“Cyberpunk: Edgerunners” deconstructs Bittersweet Notoriety


Carina Liu

“Edgerunners” provides a beautifully balanced story that tells the tale of a rising mercenary star — and his meteoric downfall.

Akilesh Kale, Copy Editor

Warning: Spoilers for Cyberpunk: Edgerunners

It’s another beautiful day in Night City. The sun is shining, the birds are chirping (or, at least the ones who are left), and the Tyger Claws murdered 15 families last night. A relatively peaceful day, if you ask me. And what do you do when you’re a poor 17-year-old kid with little to no future, a dead mom and a military grade cybernetic implant on your hands?

Become an Edgerunner.

“Cyberpunk: Edgerunners” is an anime series released on Sept. 13, 2022 produced by Studio Trigger, under the supervision of CD Projekt Red and set in a world created by Mike Pondsmith. Taking place in the post societal collapse world of Night City, the story revolves around David Martinez, a Salvadoran-American student living in poverty. Despite attending a prestigious high school as a top student, he is relentlessly bullied by the other students, who come from wealthier backgrounds. It also doesn’t help that tuition fees are brutal, forcing his paramedic mother, Gloria Martinez, to steal cybernetic parts from dead clients to sell them on the black market. It is a hard life, but both of them have dreams that see David at the top of the corporate ladder, free from the pressures that the city puts on them. As Gloria puts it, “Think I don’t know how they treat you? Think I don’t get treated the same way? But that’s why you gotta prove them wrong. You have to work hard and rise through the ranks. My son at Arasaka Tower, top floor! I can just see it.”

Unfortunately, Night City is a hostile environment for growing dreams. David and Gloria get caught in the crossfire between two gangs one day, incapacitating David and injuring Gloria. Despite the injuries she sustained being survivable, the privatized paramedics who find them leave them stranded because they weren’t clients. Gloria is carried to a much more affordable low-end hospital, where she dies from her injuries.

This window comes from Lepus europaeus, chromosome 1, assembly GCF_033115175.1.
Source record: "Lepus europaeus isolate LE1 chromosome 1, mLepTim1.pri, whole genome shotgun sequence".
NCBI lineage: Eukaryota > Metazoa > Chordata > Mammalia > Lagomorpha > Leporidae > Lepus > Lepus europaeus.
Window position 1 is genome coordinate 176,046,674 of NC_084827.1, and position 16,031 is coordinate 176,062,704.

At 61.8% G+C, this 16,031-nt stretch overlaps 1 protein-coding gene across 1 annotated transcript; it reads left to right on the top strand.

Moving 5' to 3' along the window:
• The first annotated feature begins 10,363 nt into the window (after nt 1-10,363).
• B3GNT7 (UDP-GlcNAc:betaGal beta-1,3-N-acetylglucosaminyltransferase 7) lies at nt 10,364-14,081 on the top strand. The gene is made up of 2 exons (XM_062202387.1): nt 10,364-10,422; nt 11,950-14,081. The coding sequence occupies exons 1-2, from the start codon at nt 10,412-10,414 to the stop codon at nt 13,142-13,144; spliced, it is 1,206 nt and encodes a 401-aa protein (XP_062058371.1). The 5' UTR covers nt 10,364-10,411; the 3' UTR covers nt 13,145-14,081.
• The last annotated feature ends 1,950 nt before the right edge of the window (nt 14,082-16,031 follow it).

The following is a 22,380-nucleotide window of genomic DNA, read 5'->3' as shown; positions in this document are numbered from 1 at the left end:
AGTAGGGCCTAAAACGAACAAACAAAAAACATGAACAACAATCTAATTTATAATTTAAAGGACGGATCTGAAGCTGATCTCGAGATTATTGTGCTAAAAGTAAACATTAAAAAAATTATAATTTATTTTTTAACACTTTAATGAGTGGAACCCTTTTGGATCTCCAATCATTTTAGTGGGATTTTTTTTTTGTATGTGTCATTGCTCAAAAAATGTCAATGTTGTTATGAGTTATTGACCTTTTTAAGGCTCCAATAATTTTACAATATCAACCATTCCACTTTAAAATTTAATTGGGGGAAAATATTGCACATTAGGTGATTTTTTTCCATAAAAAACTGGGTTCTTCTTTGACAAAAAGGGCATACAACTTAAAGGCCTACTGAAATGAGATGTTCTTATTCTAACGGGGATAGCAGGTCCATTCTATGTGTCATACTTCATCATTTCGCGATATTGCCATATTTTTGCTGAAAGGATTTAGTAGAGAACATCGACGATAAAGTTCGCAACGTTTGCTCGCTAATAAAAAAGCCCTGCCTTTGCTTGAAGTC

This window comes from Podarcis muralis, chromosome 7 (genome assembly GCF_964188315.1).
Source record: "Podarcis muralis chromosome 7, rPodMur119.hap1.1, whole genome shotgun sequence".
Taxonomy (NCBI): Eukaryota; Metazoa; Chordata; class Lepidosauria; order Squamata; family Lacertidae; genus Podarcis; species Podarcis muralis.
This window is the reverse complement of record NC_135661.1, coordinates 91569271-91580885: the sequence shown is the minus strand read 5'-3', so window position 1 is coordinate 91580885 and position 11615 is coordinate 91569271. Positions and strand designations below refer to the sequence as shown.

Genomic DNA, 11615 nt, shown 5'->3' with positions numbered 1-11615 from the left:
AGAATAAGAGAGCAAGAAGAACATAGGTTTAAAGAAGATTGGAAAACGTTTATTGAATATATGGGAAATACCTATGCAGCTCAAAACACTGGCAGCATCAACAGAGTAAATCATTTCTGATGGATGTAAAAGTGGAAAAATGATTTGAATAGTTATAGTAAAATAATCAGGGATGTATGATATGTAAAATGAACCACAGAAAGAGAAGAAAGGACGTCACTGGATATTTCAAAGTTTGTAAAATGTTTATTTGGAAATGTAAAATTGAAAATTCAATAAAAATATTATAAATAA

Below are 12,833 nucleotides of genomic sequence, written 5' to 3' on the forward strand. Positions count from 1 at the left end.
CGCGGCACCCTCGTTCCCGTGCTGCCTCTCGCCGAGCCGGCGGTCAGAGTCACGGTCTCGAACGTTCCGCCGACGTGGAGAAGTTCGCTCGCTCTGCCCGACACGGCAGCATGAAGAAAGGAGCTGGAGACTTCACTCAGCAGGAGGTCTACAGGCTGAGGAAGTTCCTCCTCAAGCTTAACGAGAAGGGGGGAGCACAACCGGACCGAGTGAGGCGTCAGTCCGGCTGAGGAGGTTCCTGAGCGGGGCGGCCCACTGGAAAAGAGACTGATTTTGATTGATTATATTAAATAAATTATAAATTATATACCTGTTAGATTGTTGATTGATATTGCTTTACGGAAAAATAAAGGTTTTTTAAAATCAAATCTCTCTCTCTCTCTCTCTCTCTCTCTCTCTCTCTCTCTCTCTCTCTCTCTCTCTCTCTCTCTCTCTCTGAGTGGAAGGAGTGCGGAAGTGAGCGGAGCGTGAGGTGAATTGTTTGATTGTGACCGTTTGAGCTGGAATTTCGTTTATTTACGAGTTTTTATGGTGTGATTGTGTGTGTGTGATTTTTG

No points for guessing what the story critiques. 

One thing leads to another, and David implants the last part that remained from his mother scavenges, finally cementing himself as an Edgerunner (or a Cyberpunk, if you prefer. The terms are interchangeable). Part mercenary, part crook and outfitted with cybernetic parts that enhance their bodies, Edgerunners make up a significant portion of the economy of Night City’s underworld, with the rest being taken up by the various gangs that roam the streets and the black market for cybernetic parts that Gloria partakes in.

David’s story is a familiar one in the Cyberpunk universe. Edgerunners are treated like today’s gentleman thieves – only without the “gentle” part. They are rising stars, the heroes and villains of the lower-class… and interesting toys for the upper-class to puppeteer or show off. To make it big in Night City, you need to play the part. Famous Cyberpunks like Morgan Blackhand or Andrew Weyland are known as legends for their various exploits such as raiding Arasaka Tower. A main motivation for many Edgerunners is fame, both in life and post-mortem. They want to make it big and go out in a blaze of glory 

David’s primary motivation throughout the entire series is to make it big in the world of Night City. At the beginning of the series, it is mainly through climbing up the corporate ladder of the megacorporation Arasaka like his mother wants him to, settling into a respectable position within society by getting to the “top floor of Arasaka Tower”, meaning a high place within the corporation’s hierarchy. However, after his life spirals into chaos due to his mother’s death, he is introduced to another such hierarchy by the Edgerunner Lucy Kushinada – that of the mercenary underworld.

From the start, it seems like there’s something special about David that makes him well suited to the cyberpunk lifestyle.. Not only does he fit the role mentally, having a determination to forge on ahead, but physically as well. David’s first cyberware, the Sandevistan, is an extremely powerful piece of military hardware allowing him to go at extremely fast speeds. Most can only use it maybe, two to three times a day, but David himself can use it eight to nine times straight off the bat. In his words, he’s simply “built different”.